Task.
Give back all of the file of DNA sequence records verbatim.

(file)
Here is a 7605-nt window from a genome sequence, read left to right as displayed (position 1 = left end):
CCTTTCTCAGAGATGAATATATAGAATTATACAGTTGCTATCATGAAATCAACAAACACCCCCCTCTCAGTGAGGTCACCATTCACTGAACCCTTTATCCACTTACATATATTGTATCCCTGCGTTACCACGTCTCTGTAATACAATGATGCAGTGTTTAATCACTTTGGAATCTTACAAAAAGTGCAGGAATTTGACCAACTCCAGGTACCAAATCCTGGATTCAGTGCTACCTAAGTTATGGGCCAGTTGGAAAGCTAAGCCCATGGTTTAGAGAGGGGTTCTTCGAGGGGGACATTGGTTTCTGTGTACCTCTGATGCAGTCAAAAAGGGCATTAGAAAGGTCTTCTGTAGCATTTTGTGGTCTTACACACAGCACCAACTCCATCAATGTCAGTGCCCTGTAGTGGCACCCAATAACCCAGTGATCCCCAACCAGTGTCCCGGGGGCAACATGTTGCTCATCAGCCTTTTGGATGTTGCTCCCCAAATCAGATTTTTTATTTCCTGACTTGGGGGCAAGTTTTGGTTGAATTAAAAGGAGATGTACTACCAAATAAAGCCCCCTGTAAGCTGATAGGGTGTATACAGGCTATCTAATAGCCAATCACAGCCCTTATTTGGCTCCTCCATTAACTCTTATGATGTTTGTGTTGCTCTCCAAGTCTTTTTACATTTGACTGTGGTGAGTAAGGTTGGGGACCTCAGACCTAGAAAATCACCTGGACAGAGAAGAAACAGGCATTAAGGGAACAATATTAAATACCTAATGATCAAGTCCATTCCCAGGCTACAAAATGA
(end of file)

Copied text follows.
Here is a 7605-nt window from a genome sequence, read left to right as displayed (position 1 = left end):
CCTTTCTCAGAGATGAATATATAGAATTATACAGTTGCTATCATGAAATCAACAAACACCCCCCTCTCAGTGAGGTCACCATTCACTGAACCCTTTATCCACTTACATATATTGTATCCCTGCGTTACCACGTCTCTGTAATACAATGATGCAGTGTTTAATCACTTTGGAATCTTACAAAAAGTGCAGGAATTTGACCAACTCCAGGTACCAAATCCTGGATTCAGTGCTACCTAAGTTATGGGCCAGTTGGAAAGCTAAGCCCATGGTTTAGAGAGGGGTTCTTCGAGGGGGACATTGGTTTCTGTGTACCTCTGATGCAGTCAAAAAGGGCATTAGAAAGGTCTTCTGTAGCATTTTGTGGTCTTACACACAGCACCAACTCCATCAATGTCAGTGCCCTGTAGTGGCACCCAATAACCCAGTGATCCCCAACCAGTGTCCCGGGGGCAACATGTTGCTCATCAGCCTTTTGGATGTTGCTCCCCAAATCAGATTTTTTATTTCCTGACTTGGGGGCAAGTTTTGGTTGAATTAAAAGGAGATGTACTACCAAATAAAGCCCCCTGTAAGCTGATAGGGTGTATACAGGCTATCTAATAGCCAATCACAGCCCTTATTTGGCTCCTCCATTAACTCTTATGATGTTTGTGTTGCTCTCCAAGTCTTTTTACATTTGACTGTGGTGAGTAAGGTTGGGGACCTCAGACCTAGAAAATCACCTGGACAGAGAAGAAACAGGCATTAAGGGAACAATATTAAATACCTAATGATCAAGTCCATTCCCAGGCTACAAAATGA